MISSOULA, Mont. (AP) — The Montana Fish, Wildlife and Parks Department is beginning to develop a new plan for managing mountain lions in the state.

The current plan is about 20 years old, and officials hope to have a new plan ready by the end of this year.

“The old plan had a certain amount of trust, but the farther we’ve gotten away from it over time, there’s been an erosion of that trust,” FWP regional wildlife manager Mike Thompson told the Missoulian. “We need to show we have a way of really serving the needs of the public. And a lot has happened in the 20 years since the last plan.”

That includes growth in the number of mountain lions, the number of people hunting them, and the number of people now living in places the lions frequent. Growing populations of urban deer have drawn mountain lions into densely populated subdivisions such as the Upper Miller Creek area of Missoula.

FWP has also gotten better at counting lions and understanding the effect they have on wild deer and elk, domestic livestock and their own social structure.

“Mountain lion research and population monitoring techniques have come a long way over the past 20 years,” said Jay Kolbe, an FWP biologist in White Sulphur Springs in charge of coordinating the new draft plan. “Today, we’re better equipped to build a plan that will help conserve healthy lion populations while ensuring continued public hunting opportunities for both lions and their prey.”

But the outdated plan has left the agency reacting to lion issues more than getting ahead of them.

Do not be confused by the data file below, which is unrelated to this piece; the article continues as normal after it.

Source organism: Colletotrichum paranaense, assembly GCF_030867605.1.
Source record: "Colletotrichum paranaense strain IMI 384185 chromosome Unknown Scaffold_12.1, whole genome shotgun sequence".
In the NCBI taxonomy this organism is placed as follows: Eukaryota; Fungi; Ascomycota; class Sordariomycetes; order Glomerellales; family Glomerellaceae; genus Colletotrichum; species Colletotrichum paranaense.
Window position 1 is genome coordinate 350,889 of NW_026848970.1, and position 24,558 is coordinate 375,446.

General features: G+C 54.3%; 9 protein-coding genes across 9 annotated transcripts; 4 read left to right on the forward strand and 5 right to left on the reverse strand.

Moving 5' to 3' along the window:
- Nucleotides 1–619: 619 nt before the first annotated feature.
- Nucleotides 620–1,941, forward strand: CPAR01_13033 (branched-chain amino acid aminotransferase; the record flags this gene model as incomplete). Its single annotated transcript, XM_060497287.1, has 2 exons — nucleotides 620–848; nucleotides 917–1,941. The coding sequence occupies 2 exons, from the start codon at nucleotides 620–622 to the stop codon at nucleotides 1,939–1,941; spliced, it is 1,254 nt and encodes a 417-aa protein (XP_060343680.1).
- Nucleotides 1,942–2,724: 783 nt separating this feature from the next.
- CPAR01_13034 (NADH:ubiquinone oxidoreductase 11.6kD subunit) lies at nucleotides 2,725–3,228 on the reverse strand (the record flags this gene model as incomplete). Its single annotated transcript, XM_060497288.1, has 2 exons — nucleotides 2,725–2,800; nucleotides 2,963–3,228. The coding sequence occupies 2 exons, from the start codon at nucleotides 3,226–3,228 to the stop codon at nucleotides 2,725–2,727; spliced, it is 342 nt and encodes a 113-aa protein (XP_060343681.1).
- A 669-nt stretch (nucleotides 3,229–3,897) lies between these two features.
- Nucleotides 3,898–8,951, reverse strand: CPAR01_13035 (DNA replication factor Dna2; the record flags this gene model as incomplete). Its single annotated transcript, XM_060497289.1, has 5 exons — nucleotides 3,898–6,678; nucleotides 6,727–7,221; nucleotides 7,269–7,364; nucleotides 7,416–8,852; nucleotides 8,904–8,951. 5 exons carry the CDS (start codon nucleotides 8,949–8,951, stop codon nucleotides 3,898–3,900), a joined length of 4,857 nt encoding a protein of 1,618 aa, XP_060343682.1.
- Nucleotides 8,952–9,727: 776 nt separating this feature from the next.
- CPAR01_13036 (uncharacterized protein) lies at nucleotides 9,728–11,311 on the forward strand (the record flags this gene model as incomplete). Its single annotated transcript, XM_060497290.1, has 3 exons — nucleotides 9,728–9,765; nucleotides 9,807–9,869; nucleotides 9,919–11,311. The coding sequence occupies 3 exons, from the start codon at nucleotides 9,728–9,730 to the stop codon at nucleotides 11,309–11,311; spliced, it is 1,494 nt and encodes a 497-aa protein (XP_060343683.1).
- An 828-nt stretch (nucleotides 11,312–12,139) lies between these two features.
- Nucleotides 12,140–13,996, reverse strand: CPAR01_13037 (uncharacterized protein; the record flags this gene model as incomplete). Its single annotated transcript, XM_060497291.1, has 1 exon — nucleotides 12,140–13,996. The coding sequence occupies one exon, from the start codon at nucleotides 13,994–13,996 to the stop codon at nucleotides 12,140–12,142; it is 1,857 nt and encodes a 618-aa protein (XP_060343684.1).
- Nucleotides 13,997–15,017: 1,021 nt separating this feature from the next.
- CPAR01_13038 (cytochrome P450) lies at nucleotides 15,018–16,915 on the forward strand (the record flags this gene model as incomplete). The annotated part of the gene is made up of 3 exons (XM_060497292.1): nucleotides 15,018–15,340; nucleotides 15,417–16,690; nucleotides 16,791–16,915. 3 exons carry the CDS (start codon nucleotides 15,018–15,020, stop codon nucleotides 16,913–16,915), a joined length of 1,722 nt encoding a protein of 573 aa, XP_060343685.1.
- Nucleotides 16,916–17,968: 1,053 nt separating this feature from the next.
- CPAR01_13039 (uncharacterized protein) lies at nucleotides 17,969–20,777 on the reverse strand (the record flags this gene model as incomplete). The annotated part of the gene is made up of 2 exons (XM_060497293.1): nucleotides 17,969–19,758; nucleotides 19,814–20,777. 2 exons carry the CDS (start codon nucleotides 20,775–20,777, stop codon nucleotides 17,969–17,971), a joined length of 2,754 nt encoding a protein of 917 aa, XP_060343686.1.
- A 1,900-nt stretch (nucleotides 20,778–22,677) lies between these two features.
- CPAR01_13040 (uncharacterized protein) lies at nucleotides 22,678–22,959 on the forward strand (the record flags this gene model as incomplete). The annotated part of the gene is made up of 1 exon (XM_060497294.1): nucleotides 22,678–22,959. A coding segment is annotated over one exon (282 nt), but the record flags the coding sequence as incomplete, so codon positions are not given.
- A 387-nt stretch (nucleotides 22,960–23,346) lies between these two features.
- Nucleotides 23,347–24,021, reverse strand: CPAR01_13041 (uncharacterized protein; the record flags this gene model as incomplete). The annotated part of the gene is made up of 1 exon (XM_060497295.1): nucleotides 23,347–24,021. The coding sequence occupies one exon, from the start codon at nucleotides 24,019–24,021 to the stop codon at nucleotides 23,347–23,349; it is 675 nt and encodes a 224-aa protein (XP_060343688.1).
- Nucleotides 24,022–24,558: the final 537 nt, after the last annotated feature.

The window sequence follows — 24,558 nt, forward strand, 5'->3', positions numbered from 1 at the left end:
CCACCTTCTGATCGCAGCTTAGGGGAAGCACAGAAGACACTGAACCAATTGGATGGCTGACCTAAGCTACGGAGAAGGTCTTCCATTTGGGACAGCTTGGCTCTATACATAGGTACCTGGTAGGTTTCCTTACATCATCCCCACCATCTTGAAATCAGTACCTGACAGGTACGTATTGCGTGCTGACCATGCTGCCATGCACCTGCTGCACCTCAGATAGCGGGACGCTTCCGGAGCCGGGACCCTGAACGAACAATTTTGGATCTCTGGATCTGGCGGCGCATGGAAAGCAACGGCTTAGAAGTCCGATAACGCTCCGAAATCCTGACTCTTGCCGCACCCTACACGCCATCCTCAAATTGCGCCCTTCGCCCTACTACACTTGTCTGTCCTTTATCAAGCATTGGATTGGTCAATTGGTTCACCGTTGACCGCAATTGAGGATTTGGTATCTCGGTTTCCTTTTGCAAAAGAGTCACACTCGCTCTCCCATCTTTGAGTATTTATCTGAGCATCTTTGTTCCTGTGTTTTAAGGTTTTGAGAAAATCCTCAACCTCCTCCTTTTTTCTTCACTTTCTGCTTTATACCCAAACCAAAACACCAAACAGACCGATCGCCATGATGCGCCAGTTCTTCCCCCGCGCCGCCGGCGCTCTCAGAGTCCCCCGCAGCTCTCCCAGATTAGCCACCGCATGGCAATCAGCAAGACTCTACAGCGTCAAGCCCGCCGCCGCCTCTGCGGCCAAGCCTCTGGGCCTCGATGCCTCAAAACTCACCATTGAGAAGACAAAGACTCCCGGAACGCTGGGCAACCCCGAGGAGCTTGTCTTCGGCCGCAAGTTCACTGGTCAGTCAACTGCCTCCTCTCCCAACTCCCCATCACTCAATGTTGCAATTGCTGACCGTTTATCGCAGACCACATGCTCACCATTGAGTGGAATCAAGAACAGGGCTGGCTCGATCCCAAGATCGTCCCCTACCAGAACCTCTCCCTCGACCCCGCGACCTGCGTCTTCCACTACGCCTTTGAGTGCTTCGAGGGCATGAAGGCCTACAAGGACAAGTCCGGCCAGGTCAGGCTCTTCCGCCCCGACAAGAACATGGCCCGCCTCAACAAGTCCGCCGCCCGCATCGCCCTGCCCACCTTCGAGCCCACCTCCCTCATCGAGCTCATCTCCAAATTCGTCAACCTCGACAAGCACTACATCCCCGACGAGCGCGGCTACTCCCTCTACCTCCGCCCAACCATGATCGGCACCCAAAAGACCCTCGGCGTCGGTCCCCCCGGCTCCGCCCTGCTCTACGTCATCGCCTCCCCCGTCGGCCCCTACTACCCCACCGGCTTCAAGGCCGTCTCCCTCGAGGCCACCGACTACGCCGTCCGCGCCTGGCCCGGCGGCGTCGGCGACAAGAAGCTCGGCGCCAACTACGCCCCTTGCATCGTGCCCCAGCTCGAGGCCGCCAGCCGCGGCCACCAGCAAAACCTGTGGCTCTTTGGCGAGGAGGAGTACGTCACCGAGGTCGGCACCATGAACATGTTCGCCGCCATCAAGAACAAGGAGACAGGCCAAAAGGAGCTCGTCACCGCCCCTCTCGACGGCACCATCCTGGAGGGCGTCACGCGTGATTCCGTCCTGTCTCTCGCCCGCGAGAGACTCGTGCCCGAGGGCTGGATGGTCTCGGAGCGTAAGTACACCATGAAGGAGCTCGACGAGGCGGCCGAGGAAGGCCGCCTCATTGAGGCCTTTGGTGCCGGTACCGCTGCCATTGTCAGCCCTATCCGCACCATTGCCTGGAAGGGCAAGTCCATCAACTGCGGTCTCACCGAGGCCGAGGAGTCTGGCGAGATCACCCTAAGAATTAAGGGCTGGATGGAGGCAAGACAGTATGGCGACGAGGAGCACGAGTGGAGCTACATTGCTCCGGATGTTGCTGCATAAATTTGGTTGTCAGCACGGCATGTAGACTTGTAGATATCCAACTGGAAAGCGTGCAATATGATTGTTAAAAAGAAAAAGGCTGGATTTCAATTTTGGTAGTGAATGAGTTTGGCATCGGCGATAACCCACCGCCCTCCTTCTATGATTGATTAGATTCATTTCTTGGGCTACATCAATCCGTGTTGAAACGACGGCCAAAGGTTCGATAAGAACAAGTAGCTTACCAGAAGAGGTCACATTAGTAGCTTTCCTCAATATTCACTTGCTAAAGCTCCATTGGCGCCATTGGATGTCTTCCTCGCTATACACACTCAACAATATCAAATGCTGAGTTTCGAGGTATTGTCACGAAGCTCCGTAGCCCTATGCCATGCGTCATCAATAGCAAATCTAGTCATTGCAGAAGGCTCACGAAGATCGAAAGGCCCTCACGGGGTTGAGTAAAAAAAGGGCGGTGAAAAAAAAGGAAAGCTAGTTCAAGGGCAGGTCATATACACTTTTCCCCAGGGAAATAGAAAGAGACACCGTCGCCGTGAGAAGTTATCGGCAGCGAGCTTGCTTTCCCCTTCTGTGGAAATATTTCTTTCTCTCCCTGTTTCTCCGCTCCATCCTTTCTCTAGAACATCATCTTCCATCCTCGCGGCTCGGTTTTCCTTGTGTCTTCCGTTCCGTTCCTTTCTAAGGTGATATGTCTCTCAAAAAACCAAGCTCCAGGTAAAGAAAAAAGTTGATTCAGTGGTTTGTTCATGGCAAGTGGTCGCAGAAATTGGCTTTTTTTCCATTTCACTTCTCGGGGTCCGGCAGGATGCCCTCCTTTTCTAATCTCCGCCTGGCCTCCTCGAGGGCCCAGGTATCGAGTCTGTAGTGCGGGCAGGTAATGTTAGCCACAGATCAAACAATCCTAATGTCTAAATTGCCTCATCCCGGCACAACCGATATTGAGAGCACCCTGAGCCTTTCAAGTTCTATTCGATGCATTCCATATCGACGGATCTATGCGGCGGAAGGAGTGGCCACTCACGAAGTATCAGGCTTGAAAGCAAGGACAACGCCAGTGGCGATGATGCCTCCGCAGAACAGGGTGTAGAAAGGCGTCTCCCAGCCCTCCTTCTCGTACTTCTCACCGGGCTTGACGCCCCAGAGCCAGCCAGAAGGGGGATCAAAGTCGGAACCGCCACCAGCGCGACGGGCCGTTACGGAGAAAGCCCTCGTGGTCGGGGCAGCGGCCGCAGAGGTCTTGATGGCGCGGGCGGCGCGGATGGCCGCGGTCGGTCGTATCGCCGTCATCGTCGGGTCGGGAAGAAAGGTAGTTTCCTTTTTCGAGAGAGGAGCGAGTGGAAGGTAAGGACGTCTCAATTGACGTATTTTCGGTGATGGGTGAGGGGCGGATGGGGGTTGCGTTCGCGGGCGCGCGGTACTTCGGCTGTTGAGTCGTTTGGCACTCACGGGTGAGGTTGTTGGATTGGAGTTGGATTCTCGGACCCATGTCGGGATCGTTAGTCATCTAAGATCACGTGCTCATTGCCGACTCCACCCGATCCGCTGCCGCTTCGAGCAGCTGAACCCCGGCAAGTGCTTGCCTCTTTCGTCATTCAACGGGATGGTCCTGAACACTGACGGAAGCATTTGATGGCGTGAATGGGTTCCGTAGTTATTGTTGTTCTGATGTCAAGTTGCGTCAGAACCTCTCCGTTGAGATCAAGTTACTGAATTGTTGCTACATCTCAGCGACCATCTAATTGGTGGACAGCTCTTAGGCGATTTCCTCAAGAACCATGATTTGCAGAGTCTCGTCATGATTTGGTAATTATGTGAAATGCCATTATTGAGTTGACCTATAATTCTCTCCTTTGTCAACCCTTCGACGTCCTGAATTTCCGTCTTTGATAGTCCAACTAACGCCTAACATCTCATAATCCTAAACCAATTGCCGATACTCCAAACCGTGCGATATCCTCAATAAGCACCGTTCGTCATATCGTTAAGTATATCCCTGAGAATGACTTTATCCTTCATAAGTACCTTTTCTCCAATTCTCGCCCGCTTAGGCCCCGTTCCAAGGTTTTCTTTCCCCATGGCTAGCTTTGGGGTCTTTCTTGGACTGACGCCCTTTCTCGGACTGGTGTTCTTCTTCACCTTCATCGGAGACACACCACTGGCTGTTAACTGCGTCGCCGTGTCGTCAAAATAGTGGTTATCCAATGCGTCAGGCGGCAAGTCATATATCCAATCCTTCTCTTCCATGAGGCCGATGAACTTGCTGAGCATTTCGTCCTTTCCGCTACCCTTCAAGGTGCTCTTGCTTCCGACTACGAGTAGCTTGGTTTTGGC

For example, lion hunting quotas have varied up and down both by the number of lions suspected in an area and the number of hunters interested in pursuing them. The agency has struggled to find a balance that allows more experienced hunters a chance at early-season hunts while providing enough hunter opportunities to ensure the proper number of lions are removed each year.

Lion hunting differs from many other big-game pursuits in the use of packs of hounds to chase the big cats. Houndsmen often train their dogs by treeing the lions but not killing them.

Thompson said a balance also has to be kept between providing enough lions for lion hunters without allowing too much predation on deer and elk herds, potentially angering another constituency.

“When we wrote the first plan, we had extraordinarily high populations of lions,” Thompson said. “The subsequent hunting took the populations quite low – in some cases, lower than intended. Then we had to let the lion populations grow back. We have to ask questions like is it OK to reduce or raise numbers like that? Are our hunting methods ethical? That taxes the trust in the agency.”

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Information from: Missoulian, http://www.missoulian.com